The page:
The only other occasion when Zeitlin has heard the music played by a full orchestra was at the White House last February. When Michelle Obama, a big fan, presented the film to students from Washington D.C. and Louisiana as part of Black History Month, she invited Zeitlin, Romer, and Beasts stars Quvenzhané Wallis and Dwight Henry to the screening. “The White House military band played part of the score as we walked in,” Zeitlin says, still amazed. “Hearing someone else play it was really incredible.”
Soon after, offers to play the Beasts music started coming down the pike, and Zeitlin, a guitarist and songwriter since high school, saw an opportunity to get back onstage and realize a dream. “I started off as a musician but never got to live that life, to play music live. But playing live is one of my favorite things in the world to do. I’ve wanted to do this from my very first film. One of the things that frustrates me about film is that it’s not a live experience, so I love the idea of accompanying Beasts. Dan and I always wondered: how do we get that ephemeral, euphoric thing that happens at a concert, how do you hybridize those things?”
The young, omnivorous Wordless Music Orchestra (performing at the Metropolitan Museum’s Temple of Dendur at right) is well-versed in taking on unusual projects, making a name for itself as the adventurous ensemble that, according to its website, “pairs artists from the sound worlds of so-called classical, electronic, and rock music.” For instance, they’ve performed Radiohead guitarist Johnny Greenwood’s lauded orchestral work Popcorn Superhet Receiver and John Cale’s classic concept album Paris 1919. But Beasts of the Southern Wild particularly excites director Ronen Givony. Upon seeing the film, he says, “It was one of those rare experiences where you just know within the first five minutes that you’re about to encounter an extraordinary work of art. By the end of that first viewing, I was emotionally and physically spent, transported, and exhilarated. Later, I was raving about it to a friend, and it turned out that she happened to have an email address for one of the film’s producers. I wrote to him immediately, not even knowing what it was that I wanted to do, just that I had to do something. And somehow, six months later, here we are.”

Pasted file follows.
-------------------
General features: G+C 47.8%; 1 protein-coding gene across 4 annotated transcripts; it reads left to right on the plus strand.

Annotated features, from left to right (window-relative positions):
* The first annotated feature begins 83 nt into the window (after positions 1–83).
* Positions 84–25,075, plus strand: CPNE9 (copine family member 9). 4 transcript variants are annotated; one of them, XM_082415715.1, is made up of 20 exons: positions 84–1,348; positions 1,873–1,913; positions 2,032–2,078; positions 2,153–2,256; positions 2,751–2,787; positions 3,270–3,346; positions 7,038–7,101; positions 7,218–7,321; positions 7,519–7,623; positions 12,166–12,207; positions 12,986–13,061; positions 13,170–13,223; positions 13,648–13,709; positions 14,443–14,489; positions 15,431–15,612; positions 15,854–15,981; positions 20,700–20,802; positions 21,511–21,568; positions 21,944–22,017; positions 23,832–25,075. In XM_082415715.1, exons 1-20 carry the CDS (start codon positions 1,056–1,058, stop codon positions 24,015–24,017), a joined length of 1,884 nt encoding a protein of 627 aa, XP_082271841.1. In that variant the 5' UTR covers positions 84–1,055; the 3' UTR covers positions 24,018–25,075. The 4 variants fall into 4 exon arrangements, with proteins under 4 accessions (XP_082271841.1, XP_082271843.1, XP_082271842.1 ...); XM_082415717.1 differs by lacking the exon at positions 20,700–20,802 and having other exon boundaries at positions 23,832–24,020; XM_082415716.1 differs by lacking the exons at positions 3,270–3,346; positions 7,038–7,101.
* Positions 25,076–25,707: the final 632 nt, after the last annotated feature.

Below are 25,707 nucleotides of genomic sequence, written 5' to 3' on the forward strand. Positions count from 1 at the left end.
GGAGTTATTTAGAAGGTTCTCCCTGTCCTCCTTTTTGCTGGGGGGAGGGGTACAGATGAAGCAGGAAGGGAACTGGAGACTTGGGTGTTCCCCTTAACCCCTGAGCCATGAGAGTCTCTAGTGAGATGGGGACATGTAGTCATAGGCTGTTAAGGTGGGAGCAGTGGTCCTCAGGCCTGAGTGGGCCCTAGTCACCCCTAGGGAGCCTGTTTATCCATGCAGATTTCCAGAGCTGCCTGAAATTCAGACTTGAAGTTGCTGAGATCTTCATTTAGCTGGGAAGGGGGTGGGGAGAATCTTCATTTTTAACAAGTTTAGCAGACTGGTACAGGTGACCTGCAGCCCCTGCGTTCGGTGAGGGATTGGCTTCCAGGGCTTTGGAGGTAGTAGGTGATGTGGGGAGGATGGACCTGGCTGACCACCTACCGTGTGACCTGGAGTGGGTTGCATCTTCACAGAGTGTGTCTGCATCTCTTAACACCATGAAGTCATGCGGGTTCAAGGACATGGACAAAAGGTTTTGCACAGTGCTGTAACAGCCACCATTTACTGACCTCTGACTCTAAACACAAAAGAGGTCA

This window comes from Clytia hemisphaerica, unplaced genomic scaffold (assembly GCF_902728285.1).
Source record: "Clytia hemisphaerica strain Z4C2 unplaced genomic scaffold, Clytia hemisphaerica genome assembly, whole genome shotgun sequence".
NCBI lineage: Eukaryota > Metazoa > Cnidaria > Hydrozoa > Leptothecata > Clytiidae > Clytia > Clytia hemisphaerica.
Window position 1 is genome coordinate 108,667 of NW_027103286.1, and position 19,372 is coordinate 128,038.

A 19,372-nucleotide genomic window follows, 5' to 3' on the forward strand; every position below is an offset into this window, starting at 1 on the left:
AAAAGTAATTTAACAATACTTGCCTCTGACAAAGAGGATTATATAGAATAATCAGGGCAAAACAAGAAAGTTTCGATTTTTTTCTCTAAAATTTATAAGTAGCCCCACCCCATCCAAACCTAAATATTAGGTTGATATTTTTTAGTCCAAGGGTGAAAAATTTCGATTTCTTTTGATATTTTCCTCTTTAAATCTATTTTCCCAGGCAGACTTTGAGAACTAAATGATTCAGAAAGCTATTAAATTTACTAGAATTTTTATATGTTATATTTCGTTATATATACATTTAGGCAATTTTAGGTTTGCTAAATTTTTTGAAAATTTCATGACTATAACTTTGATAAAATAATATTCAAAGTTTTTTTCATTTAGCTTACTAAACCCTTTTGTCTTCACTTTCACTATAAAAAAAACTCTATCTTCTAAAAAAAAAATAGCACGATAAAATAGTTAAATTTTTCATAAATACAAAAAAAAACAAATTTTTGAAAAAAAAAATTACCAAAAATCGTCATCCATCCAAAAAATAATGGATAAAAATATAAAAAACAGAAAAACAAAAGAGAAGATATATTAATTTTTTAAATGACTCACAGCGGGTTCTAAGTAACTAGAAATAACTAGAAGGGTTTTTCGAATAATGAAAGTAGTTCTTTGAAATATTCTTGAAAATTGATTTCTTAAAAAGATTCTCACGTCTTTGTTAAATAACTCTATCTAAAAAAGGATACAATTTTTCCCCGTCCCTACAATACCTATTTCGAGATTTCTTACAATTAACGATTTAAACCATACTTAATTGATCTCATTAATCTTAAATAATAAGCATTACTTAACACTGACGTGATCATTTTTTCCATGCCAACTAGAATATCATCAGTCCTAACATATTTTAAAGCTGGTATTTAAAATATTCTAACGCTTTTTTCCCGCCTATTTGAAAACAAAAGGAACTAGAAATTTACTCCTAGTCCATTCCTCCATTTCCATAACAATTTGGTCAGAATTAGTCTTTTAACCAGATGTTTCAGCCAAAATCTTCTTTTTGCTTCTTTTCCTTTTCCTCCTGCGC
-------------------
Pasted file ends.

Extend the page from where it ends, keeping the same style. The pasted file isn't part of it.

MASS MoCA curator Rachel Chanoff, a champion of the film since its early days, helped put the show together. She’d seen the project in its infancy, as a story idea culled from Lucy Alibar’s play Juicy and Delicious, at both the Writers Lab and then the Directors Lab at Sundance, where she also works. She’s been amazed at its trajectory. “In the early days,” she says, “I thought, ‘How are they going to turn this beautiful phantasmagoria into a film?’ To watch them do it has been astonishing. We want to honor all of that.”
In addition to the Wordless Music Orchestra, Louis Bichot, the fiddler/vocalist for Pillette, Louisiana’s Lost Bayou Ramblers, will be coming to MASS MoCA to contribute his keening voice and jubilant fiddling, both integral to the score. “There’s no way to replicate a Cajun fiddler,” Zeitlin says, laughing. “We recorded his parts in Louisiana, and he’ll be joining us onstage at MASS MoCA.
“It’s a massive operation,” Zeitlin says. “We couldn’t have pulled this off ourselves. MASS MoCA has given us a wonderful gift.”
Live Score to Beasts of the Southern Wild
Saturday, August 10, 8:30 p.m.
Courtyard C or Hunter Center
$15 advance / $19 day of
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A Broadway Star Glistens at the Litchfield Jazz Festival
By Sarah Ellen Rindsberg
It’s summertime and the living is easy. The opportunity to hear top quality jazz is also easy, thanks to the presence of the Litchfield Jazz Festival. From August 9 - 11, notes of bebop, flamenco, gospel, and a slew of other styles will fill the air with the sounds of jivey music. The headliner for the Friends of the Festival opening night gala, and sparkling introduction to the eclectic mix ahead, is Christine Ebersole, star of screen and stage. This two-time Tony award winner — for performances in 42nd Street and, most notably, Grey Gardens — is a gifted, versatile singer and actor. When she takes the stage at the gala, Ebersole will actually be assuming one of her first roles — that of a jazz singer. When she was twenty years old, studying at the American Academy of Dramatic Arts in New York City (under the tutelage of Marty Henne), Ebersole began singing at several jazz clubs including Jimmie Daniels and Gypsy.